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Persecution targeting family prevents removal.

Byline: Rebecca M. Lightle

Petitioner Reynaldo Salgado-Sosa, a native citizen of Honduras, seeks asylum, withholding of removal, and protection under the Convention Against Torture. According to testimony found credible by the Immigration Judge, Salgado-Sosa and his family operated two small businesses out of their family home in Tegucigalpa, Honduras. Armed members of the gang Mara Salvatrucha, known as MS-13, began to harass them for a war tax in exchange for protection. Salgado-Sosas stepfather, Humberto Merez-Merlo, refused to pay. In 2002, five armed MS-13 members broke into the family home and held Salgado-Sosas parents at gunpoint. After the family fought back, MS-13 opened fire and shot Merez-Merlo twice. The family reported the incident to the police and testified against several MS-13 members, but all of the suspects were eventually released. Shortly after the first attack, MS-13 broke into Salgado-Sosas shop and stole his auto-repair tools, forcing him to shut down his business. Some weeks later, when Merez-Merlo returned from the hospital, MS-13 attacked for a third time, firing on the family home. The family fired back and suspect that they injured at least one MS-13 member. Fearing reprisals, the family fled and stayed in hiding with other relatives for approximately a year. When they heard that MS-13 was seeking their whereabouts and planning to kill whoever was sheltering them, the family fled again. In 2004, Salgado-Sosas vehicle was hit from behind, causing him severe injuries. There were no witnesses to the auto collision, but the family suspects MS-13 was involved. That same year, Merez-Merlo was robbed and assaulted by someone he recognized as a member of MS-13. In 2005, Salgado-Sosas parents helped him escape to the U.S. He entered without authorization and lived with his uncle in Virginia. In 20, the U.S. Department of Homeland Security charged him under the Immigration & Nationality Act. Salgado-Sosa conceded removability but applied for asylum, withholding of removal, and CAT protection. At the removal hearing, Salgado-Sosa testified that his family still warns that MS-13 continues to ask about his whereabouts and, therefore, he remains in fear of returning to Honduras. Salgado-Sosa also offered the expert opinion of Dr. Thomas J. Boerman, who opined that Salgado-Sosa would be at high risk of physical harm and death if returned to Honduras, in part because of the deteriorating conditions in Honduras after a 2009 coup. The IJ determined that Salgado-Sosas asylum application was untimely filed, that he was not entitled to withholding of removal, and that he did not prove that he was entitled to relief under the CAT. The Board of Immigration Appeals affirmed these findings. Salgado-Sosa timely petitioned this court for review. Social-groupnexus The primary issues on appeal involve Salgado-Sosas applications for asylum and withholding of removal, both based on his claim of persecution on account of membership in a particular social group. Under this courts decision in Crespin-Valladares v. Holder, 632 F.3d 117 (4th Cir. 2011), it is clear that Salgado-Sosas family qualifies as a particular social group under U.S.C. 11(a)(42)(A) and 1231(b)(3)(A). The only question is whether Salgado-Sosa has shown the requisite nexus between his family membership and his persecution by MS-13, or whether, as the government argues, MS-13 is motivated by financial gain and revenge alone. This court is compelled to conclude that the IJ and the BIA erred in finding that Salgado-Sosa has not shown that his kinship ties are at least one central reason for the harm he fears. First, the record manifestly establishes that MS-13 threatened Salgado-Sosa on account of his connection to his family. Salgado-Sosa testified that MS-13 attacked him because of his stepfathers conflict with the gang, not his own. Merez-Merlo similarly testified that his own refusal to give MS-13 what they wanted led the gang to repeatedly threaten to kill his wife and son. In corroboration, the familys long-time neighbor averred that MS-13 targeted Salgado-Sosa because he defended his stepfather from the gang members when they assaulted the family. The IJ did not doubt the credibility of any of this evidence. Second, that Salgado-Sosas anticipated harm is on account of membership in his family follows from the IJs own factual findings, adopted by the BIA, that the central reasons for Salgado-Sosas feared persecution are his stepfathers refusal to pay the gang and revenge on the family for resisting MS-13s extortion. That finding compels the conclusion that Salgado-Sosas kinship ties are a central reason for the harm he fears. Similar to the courts analysis in Hernandez-Avalos v. Lynch, 74 F.3d 944 (4th Cir. 2015), there is no meaningful distinction between whether Salgado-Sosa was threatened because of his connection to his stepfather and whether he was threatened because MS-13 sought revenge on him for his stepfathers act. However characterized, Salgado-Sosas relationship to his stepfather and to his family is indisputably why MS-13 threatened him, and not another person. Thus, the IJ and BIA erred by focusing narrowly on the immediate trigger for MS-13s assaults (greed or revenge) at the expense of Salgado-Sosas relationship to his family, which were the very relationships that prompted the asserted persecution. Third, the BIAs decision improperly focused on whether Salgado-Sosas family was persecuted on account of a protected ground, rather than on whether Salgado-Sosa himself was. As this court has explained before, it does not follow that if Salgado-Sosas family members were not targeted based on some protected ground, then Salgado-Sosa could not have been targeted based on his family ties. Once the right question is asked, the record admits of only one answer: Whatever MS-13s motives for targeting Salgado-Sosas family, Salgado-Sosa himself was targeted because of his membership in that family. For all these reasons, it is clear that Salgado-Sosa has shown the required nexus between anticipated persecution and membership in a particular social group consisting of his family. Because the IJ and BIA relied exclusively on an erroneous determination as to nexus in denying withholding of removal, the court vacates that denial and remands for further proceedings. Changedcircumstances On appeal, Salgado-Sosa argues that, despite his untimely asylum claim, he qualifies for an exception under U.S.C. 115(a)(2)(D) based on changed circumstances. The BIA declined to reach this argument because it was not raised before the IJ as a ground for overcoming the time bar. This court is jurisdictionally barred from reviewing such unexhausted claims. Ordinarily, this would end the inquiry. But after briefing and argument in this case, this court decided Zambrano v. Sessions, 7 F.3d 4 (4th Cir. 2017). There, the court considered whether the intensification of a pre-existing threat of persecution qualifies as a changed circumstance for purposes of invoking the exception. The court held that it does and, therefore, the BIA in that case had applied the wrong legal standard by failing to consider new facts that provide additional support for a pre-existing asylum claim. In this case, Salgado-Sosa invoked the changed-circumstances exception because conditions in Honduras have deteriorated, pointing to the 2009 coup in that country as the source of increased concerns about the governments ability to control MS-13. In light of Zambrano, failure to consider Salgado-Sosas intensification argument and associated evidence would constitute error. Because neither the parties nor the BIA has had an opportunity to address whether and to what extent Zambrano affects Salgado-Sosas changed-circumstances claim, remand to the agency is proper. Petition granted in part, denied in part, and remanded for further proceedings. Salgado-Sosa v. Sessions, Case No. 16-1594, Feb. 13, 201; 4th Cir. (Harris); BIA. Alfred Lincoln Robertson Jr. for Petitioner; Anthony W. Norwood for Respondent. VLW No. 01-2-024, 16 pp.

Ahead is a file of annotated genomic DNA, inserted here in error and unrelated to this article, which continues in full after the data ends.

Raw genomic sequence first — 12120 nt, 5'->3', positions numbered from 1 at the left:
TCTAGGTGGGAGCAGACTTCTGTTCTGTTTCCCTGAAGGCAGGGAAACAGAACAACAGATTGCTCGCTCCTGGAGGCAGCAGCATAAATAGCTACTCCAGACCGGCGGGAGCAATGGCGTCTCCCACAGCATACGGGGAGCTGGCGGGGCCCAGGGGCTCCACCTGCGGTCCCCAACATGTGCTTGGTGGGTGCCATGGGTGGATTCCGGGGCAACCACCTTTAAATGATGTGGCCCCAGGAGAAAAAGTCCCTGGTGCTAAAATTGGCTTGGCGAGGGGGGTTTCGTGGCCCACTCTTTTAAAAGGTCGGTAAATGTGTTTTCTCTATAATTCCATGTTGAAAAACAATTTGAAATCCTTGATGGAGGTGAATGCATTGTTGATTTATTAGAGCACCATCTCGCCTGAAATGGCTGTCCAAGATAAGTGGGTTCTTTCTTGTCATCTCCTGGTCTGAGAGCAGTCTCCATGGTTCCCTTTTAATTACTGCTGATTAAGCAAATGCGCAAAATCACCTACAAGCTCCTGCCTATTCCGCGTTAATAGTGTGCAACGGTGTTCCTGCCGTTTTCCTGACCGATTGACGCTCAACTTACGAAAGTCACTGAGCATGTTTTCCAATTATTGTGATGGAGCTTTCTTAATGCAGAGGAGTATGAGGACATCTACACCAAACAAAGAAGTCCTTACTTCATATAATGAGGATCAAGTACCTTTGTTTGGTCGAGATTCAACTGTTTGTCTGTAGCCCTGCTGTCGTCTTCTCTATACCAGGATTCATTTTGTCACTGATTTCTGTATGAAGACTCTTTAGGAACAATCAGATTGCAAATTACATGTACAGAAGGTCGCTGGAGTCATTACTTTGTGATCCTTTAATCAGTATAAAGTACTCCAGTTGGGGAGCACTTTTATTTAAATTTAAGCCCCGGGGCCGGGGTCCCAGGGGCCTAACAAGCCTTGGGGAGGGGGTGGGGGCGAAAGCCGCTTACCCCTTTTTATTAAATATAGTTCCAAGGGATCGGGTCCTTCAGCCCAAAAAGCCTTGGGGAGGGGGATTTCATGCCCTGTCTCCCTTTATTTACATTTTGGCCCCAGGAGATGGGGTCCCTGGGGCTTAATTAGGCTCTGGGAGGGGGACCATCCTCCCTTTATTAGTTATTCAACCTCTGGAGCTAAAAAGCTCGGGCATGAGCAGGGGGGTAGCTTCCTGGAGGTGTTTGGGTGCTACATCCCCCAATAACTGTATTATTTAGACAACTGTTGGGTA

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Author:Lightle, Rebecca M.
Publication:Virginia Lawyers Weekly
Date:Feb 19, 2018
Words:1271